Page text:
Premise of the study: Florivory could have direct negative effects on plant fitness due to consumption of floral organs, and indirect effects mediated through changes in traits important to pollination. These effects likely vary with plant sexual system, depending on sex- or morph-specific patterns of damage. We investigated the direct and indirect effects of simulated florivory on male and female components of reproduction in the native, distylous vine Gelsemium sempervirens.
Methods: We crossed floral damage and supplemental pollination treatments in a common garden array and tracked pollinator behavioral responses. We also estimated male function using fluorescent dye as an analog for pollen transfer, and measured both fruit and seed production.
Key results: The effects of floral damage varied by floral morph, the genus of floral visitor, and the component of reproduction measured. Damage reduced the number of pollinator visits to pin but not thrum plants, and increased the time some pollinators spent per flower in thrum but not pin plants. Flowers of damaged plants transferred more dye particles to recipient plants compared to undamaged plants, but only later in the season when the majority of dye transfer occurred. Damage had no effect on female reproduction.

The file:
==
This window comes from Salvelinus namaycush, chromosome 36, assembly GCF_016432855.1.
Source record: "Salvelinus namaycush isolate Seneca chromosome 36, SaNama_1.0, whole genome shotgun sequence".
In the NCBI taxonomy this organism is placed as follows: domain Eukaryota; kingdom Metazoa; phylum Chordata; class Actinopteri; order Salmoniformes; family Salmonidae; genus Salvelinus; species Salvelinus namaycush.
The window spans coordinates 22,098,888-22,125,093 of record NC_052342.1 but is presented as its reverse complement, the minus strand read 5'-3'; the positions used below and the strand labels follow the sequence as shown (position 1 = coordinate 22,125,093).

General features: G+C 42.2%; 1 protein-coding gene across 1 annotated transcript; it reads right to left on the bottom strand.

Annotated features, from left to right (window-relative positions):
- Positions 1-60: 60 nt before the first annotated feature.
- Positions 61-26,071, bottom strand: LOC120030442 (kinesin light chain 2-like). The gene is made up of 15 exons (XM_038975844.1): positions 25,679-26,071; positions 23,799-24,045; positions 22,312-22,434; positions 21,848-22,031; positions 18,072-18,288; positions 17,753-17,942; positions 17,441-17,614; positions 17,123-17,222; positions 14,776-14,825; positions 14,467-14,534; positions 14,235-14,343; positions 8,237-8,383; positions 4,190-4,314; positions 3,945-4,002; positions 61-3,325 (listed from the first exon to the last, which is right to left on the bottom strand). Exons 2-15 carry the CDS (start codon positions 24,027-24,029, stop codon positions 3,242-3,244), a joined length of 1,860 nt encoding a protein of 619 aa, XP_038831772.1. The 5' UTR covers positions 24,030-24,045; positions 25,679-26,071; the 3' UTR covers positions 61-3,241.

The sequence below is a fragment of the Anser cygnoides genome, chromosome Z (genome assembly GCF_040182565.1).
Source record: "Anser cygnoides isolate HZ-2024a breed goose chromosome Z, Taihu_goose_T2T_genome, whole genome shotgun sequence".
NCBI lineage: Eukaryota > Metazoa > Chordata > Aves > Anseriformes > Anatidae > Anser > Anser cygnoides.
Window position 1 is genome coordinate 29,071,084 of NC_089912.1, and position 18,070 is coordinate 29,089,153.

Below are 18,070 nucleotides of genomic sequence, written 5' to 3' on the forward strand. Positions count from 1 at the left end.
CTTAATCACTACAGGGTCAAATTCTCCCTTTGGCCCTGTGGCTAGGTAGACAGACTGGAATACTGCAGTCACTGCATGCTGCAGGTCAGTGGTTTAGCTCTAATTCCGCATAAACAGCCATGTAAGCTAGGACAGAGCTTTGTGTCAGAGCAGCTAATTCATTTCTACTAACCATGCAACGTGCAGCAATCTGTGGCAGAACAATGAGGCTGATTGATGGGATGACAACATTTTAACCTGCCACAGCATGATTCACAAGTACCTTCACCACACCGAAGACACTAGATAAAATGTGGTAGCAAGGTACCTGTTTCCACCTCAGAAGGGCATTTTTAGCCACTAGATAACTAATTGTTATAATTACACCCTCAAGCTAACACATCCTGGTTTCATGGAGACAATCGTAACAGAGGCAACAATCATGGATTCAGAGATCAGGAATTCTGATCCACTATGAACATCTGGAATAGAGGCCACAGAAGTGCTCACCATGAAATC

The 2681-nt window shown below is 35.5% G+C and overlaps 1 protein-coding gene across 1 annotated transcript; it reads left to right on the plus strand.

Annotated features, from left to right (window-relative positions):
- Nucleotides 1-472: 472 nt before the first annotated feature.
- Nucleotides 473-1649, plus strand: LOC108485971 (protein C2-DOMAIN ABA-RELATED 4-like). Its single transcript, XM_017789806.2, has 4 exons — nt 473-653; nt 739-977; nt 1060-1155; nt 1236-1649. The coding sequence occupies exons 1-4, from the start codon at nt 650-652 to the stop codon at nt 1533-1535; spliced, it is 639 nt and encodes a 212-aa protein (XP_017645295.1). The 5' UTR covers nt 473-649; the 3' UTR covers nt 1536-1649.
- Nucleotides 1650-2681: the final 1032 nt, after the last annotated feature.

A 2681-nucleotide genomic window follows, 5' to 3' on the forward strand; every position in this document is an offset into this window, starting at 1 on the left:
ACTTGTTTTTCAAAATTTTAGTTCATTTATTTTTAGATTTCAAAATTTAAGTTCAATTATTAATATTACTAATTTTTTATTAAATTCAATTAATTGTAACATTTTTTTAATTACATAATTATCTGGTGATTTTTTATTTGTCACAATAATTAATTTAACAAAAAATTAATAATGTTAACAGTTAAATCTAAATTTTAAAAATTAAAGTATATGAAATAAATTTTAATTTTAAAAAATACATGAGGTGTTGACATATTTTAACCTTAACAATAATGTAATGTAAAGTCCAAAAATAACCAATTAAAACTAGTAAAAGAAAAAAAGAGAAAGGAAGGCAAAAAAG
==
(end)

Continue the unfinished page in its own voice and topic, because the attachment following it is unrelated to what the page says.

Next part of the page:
Conclusion: These results suggest that florivory can have positive indirect effects on estimated male plant reproduction through changes in different pollinators' behavior at flowers, but the effects of floral damage vary with male vs. female function. These results underscore the importance of other species' interactions at flowers in driving pollinator behavior and pollen transfer dynamics.
Keywords: floral herbivory; florivory; indirect effects; pollen transfer; pollination.
© 2016 Botanical Society of America.